Friday November 24, 2017

Maharashtra Legal Metrology Department slaps Cigarette Retailers with 33 Cases for selling imported Cigarettes without Mandatory Declarations

The cases have been registered a day before India would host Framework Convention on Tobacco Control

1
108
Representational image. Flickr

Mumbai, November 6, 2016: The Maharashtra Legal Metrology Department on Sunday said it has registered 33 new cases against retailers for selling imported cigarettes without mandatory declarations like maximum retail price (MRP) and health warnings.

NewsGram brings to you latest new stories in India.

The cases were registered during a special drive after the Legal Metrology Organisation received various complaints about imported cigarette packets.

“This drive will be carried further to ensure the protection of consumer’s interest,” Amitabh Gupta, Inspector General and Controller of Maharashtra Legal Metrology, told IANS.

Go to NewsGram and check out news related to political current issues.

The cases have been registered a day before India would host CoP 7 WHO FCTC conference, the world’s biggest tobacco control convention. India is hosting the Framework Convention on Tobacco Control (FCTC) CoP7 from November 7 to 12.

Look for latest news from India in NewsGram.

Tobacco farmers have written to the Health Ministry and World Health Organization (WHO) to let them participate in the convention so that the illegal trade of smuggled cigarette in India can be discussed and stopped. (IANS)

Next Story

The major Challenge is to make the Youth of the Country Entrepreneurial and not Job Seekers : Venkaiah Naidu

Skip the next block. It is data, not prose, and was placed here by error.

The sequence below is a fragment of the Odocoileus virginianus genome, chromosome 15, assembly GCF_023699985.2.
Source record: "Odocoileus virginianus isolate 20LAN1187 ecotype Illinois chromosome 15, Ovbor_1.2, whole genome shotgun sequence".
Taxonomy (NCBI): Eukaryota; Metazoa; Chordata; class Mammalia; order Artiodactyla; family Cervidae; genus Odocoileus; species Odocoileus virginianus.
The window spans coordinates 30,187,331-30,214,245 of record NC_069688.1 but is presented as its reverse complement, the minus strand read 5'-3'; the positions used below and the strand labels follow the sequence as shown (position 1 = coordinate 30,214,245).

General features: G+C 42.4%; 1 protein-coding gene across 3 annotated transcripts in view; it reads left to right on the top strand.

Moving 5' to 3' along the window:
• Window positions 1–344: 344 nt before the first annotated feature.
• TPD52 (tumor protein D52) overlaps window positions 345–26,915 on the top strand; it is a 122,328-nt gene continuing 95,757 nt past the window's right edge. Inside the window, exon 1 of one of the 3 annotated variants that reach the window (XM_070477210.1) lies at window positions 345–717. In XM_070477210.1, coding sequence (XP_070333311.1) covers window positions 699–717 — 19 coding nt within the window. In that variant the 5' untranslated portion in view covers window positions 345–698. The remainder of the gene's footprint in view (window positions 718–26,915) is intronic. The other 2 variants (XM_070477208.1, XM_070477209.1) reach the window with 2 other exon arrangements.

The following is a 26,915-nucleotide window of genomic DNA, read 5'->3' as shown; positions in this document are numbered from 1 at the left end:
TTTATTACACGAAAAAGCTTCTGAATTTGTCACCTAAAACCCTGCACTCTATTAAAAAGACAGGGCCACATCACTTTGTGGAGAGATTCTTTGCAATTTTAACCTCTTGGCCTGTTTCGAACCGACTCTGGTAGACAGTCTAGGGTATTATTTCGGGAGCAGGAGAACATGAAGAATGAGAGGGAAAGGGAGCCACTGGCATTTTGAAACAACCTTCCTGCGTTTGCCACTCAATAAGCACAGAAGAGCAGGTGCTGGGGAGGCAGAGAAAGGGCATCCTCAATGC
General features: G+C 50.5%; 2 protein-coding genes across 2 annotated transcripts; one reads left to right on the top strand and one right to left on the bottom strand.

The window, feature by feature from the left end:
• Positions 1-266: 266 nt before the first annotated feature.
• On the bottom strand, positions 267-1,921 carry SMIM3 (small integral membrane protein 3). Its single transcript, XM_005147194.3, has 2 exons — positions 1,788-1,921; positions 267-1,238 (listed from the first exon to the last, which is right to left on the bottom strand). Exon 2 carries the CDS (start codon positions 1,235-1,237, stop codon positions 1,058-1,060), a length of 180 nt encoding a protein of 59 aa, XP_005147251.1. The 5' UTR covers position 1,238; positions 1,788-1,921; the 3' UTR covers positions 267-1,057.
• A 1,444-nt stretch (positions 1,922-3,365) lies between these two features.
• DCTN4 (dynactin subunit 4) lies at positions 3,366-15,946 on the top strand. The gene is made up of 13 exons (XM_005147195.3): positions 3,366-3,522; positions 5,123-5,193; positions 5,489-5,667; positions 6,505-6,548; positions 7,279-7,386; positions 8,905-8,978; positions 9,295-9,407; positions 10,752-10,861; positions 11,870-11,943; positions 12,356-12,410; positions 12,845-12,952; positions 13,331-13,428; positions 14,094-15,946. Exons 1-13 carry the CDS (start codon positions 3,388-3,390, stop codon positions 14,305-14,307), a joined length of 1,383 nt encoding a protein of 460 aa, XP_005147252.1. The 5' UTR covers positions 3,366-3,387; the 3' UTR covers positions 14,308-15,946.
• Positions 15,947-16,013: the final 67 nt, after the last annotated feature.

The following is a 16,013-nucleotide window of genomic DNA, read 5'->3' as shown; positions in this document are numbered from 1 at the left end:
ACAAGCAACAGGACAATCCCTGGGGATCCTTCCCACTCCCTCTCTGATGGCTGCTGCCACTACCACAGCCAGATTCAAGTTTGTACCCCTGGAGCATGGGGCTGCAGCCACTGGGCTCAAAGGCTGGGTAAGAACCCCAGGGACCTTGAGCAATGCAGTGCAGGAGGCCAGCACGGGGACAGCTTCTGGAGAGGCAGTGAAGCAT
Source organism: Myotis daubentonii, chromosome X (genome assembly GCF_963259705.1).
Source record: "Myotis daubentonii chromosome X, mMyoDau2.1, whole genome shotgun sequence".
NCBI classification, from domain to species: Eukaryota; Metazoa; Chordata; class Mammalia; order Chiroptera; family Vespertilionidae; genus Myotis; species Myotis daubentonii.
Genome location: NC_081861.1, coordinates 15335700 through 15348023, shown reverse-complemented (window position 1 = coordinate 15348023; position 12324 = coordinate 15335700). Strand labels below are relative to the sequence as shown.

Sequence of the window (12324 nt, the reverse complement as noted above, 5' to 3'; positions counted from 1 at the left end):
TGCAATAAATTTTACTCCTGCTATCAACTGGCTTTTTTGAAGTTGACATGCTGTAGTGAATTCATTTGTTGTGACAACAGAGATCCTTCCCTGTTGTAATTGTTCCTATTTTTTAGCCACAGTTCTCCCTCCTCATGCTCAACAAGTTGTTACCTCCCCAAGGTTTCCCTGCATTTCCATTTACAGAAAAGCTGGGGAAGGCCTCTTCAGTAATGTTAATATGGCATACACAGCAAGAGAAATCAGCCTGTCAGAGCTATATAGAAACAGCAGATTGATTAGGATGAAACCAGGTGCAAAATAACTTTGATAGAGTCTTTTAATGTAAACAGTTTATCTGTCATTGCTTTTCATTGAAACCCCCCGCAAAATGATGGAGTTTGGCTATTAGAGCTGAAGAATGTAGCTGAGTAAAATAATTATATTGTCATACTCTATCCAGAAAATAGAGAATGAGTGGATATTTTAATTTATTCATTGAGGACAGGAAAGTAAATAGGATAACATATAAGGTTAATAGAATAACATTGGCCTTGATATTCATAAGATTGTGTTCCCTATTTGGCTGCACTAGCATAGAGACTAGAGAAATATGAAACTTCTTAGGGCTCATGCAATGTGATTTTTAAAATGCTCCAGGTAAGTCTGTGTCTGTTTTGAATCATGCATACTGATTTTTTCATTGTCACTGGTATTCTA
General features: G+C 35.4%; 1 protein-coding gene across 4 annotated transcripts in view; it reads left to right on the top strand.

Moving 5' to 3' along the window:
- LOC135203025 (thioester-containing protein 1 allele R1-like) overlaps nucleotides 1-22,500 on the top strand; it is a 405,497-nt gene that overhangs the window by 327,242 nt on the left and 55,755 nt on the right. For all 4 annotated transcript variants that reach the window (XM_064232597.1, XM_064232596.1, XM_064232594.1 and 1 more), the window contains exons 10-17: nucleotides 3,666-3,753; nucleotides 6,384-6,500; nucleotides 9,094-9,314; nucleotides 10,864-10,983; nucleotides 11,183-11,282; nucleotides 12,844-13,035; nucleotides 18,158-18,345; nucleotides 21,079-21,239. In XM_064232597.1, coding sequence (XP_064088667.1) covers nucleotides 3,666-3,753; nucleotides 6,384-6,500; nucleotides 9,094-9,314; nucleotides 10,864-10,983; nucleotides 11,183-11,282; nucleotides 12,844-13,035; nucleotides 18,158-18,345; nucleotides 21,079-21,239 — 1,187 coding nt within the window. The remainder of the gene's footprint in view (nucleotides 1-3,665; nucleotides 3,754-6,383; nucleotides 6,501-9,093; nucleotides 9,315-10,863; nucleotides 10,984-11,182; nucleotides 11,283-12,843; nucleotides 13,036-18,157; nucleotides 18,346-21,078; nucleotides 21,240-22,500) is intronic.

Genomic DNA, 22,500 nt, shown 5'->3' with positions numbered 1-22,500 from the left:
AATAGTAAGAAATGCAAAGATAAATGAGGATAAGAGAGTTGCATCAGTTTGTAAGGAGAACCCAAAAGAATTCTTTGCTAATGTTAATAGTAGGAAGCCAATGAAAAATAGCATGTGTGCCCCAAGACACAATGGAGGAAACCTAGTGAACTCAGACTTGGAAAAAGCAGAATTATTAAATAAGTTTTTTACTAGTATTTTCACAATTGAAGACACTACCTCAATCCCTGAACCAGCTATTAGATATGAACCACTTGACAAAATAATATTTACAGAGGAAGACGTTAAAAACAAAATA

"The challenge for us is to make the youth entrepreneurial, and not become job seekers," Venkaiah Naidu said pointing to the NDA government's various initiatives.

0
15
Venkaiah Naidu
Venkaiah Naidu. Wikimedia Commons
  • At a time of tepid job growth and continuing income disparities, the major challenge is to make the youth of the country entrepreneurial and not job seekers, Vice President  Venkaiah Naidu said on Thursday.

“Disparities continue to remain in India and so there is a need for inclusive growth… there is the need to take care of the suppressed, oppressed and depressed,” Venkaiah Naidu said at the Bharatiya Yuva Shakti Trust’s (BYST) silver jubilee celebrations here with Britain’s Prince Charles as the chief guest.

“The challenge for us is to make the youth entrepreneurial, and not become job seekers,” Venkaiah Naidu said pointing to the NDA government’s various initiatives to encourage youth enterprises like Startup India, Standup India and the Mudra financing scheme for underprivileged sections.